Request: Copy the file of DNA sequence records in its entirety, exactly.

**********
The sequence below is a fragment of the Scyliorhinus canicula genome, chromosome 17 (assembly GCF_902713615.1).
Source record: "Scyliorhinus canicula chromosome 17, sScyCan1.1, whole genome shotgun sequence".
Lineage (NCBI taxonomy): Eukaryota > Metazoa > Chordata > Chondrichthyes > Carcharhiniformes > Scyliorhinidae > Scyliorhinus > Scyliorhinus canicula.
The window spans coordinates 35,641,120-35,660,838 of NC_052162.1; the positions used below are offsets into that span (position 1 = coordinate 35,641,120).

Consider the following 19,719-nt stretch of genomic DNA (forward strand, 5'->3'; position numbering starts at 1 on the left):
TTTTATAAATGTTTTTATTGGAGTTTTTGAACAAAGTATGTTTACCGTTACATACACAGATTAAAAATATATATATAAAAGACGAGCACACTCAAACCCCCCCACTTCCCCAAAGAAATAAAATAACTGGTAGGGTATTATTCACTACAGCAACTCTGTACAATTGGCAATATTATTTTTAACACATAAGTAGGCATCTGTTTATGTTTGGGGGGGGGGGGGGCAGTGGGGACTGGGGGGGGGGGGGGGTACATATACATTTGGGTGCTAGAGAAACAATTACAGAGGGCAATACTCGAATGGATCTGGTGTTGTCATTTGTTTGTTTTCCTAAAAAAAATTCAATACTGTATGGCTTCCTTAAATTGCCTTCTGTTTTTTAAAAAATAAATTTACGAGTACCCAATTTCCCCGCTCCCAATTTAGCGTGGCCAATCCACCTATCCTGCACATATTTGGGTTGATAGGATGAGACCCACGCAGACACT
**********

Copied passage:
The sequence below is a fragment of the Scyliorhinus canicula genome, chromosome 17 (assembly GCF_902713615.1).
Source record: "Scyliorhinus canicula chromosome 17, sScyCan1.1, whole genome shotgun sequence".
Lineage (NCBI taxonomy): Eukaryota > Metazoa > Chordata > Chondrichthyes > Carcharhiniformes > Scyliorhinidae > Scyliorhinus > Scyliorhinus canicula.
The window spans coordinates 35,641,120-35,660,838 of NC_052162.1; the positions used below are offsets into that span (position 1 = coordinate 35,641,120).

Consider the following 19,719-nt stretch of genomic DNA (forward strand, 5'->3'; position numbering starts at 1 on the left):
TTTTATAAATGTTTTTATTGGAGTTTTTGAACAAAGTATGTTTACCGTTACATACACAGATTAAAAATATATATATAAAAGACGAGCACACTCAAACCCCCCCACTTCCCCAAAGAAATAAAATAACTGGTAGGGTATTATTCACTACAGCAACTCTGTACAATTGGCAATATTATTTTTAACACATAAGTAGGCATCTGTTTATGTTTGGGGGGGGGGGGGGCAGTGGGGACTGGGGGGGGGGGGGGGTACATATACATTTGGGTGCTAGAGAAACAATTACAGAGGGCAATACTCGAATGGATCTGGTGTTGTCATTTGTTTGTTTTCCTAAAAAAAATTCAATACTGTATGGCTTCCTTAAATTGCCTTCTGTTTTTTAAAAAATAAATTTACGAGTACCCAATTTCCCCGCTCCCAATTTAGCGTGGCCAATCCACCTATCCTGCACATATTTGGGTTGATAGGATGAGACCCACGCAGACACT